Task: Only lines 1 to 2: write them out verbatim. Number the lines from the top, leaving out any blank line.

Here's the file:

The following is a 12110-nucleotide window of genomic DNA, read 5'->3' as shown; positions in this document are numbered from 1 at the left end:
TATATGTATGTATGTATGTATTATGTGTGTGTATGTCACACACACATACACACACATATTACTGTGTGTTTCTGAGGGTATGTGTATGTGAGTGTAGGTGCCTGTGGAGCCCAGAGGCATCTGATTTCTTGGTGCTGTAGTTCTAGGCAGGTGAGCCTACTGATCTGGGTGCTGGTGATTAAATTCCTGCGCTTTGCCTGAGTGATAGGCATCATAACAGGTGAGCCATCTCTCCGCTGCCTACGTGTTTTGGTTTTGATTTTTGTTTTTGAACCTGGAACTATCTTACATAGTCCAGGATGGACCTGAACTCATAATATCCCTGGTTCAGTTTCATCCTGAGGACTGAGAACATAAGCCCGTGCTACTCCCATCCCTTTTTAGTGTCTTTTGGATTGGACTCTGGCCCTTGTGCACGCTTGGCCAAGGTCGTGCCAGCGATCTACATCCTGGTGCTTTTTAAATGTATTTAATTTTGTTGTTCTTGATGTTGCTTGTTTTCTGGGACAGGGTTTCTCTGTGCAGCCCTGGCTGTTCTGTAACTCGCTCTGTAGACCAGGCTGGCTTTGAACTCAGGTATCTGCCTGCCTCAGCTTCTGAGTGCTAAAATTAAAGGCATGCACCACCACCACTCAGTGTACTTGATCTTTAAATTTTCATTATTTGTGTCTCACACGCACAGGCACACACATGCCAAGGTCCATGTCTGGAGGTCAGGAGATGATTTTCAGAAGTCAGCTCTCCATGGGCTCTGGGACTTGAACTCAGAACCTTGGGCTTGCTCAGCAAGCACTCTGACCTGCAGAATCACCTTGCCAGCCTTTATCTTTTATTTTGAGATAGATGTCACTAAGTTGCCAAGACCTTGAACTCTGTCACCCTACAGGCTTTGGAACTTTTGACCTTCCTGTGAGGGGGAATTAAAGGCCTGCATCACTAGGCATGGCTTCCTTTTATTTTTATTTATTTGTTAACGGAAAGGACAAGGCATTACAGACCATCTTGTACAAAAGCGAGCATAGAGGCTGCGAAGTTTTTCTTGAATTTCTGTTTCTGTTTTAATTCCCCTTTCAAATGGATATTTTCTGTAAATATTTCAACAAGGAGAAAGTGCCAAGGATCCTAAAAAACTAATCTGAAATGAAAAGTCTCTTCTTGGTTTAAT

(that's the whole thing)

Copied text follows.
The following is a 12110-nucleotide window of genomic DNA, read 5'->3' as shown; positions in this document are numbered from 1 at the left end:
TATATGTATGTATGTATGTATTATGTGTGTGTATGTCACACACACATACACACACATATTACTGTGTGTTTCTGAGGGTATGTGTATGTGAGTGTAGGTGCCTGTGGAGCCCAGAGGCATCTGATTTCTTGGTGCTGTAGTTCTAGGCAGGTGAGCCTACTGATCTGGGTGCTGGTGATTAAATTCCTGCGCTTTGCCTGAGTGATAGGCATCATAACAGGTGAGCCATCTCTCCGCTGCCTACGTGTTTTGGTTTTGATTTTTGTTTTTGAACCTGGAACTATCTTACATAGTCCAGGATGGACCTGAACTCATAATATCCCTGGTTCAGTTTCATCCTGAGGACTGAGAACATAAGCCCGTGCTACTCCCATCCCTTTTTAGTGTCTTTTGGATTGGACTCTGGCCCTTGTGCACGCTTGGCCAAGGTCGTGCCAGCGATCTACATCCTGGTGCTTTTTAAATGTATTTAATTTTGTTGTTCTTGATGTTGCTTGTTTTCTGGGACAGGGTTTCTCTGTGCAGCCCTGGCTGTTCTGTAACTCGCTCTGTAGACCAGGCTGGCTTTGAACTCAGGTATCTGCCTGCCTCAGCTTCTGAGTGCTAAAATTAAAGGCATGCACCACCACCACTCAGTGTACTTGATCTTTAAATTTTCATTATTTGTGTCTCACACGCACAGGCACACACATGCCAAGGTCCATGTCTGGAGGTCAGGAGATGATTTTCAGAAGTCAGCTCTCCATGGGCTCTGGGACTTGAACTCAGAACCTTGGGCTTGCTCAGCAAGCACTCTGACCTGCAGAATCACCTTGCCAGCCTTTATCTTTTATTTTGAGATAGATGTCACTAAGTTGCCAAGACCTTGAACTCTGTCACCCTACAGGCTTTGGAACTTTTGACCTTCCTGTGAGGGGGAATTAAAGGCCTGCATCACTAGGCATGGCTTCCTTTTATTTTTATTTATTTGTTAACGGAAAGGACAAGGCATTACAGACCATCTTGTACAAAAGCGAGCATAGAGGCTGCGAAGTTTTTCTTGAATTTCTGTTTCTGTTTTAATTCCCCTTTCAAATGGATATTTTCTGTAAATATTTCAACAAGGAGAAAGTGCCAAGGATCCTAAAAAACTAATCTGAAATGAAAAGTCTCTTCTTGGTTTAAT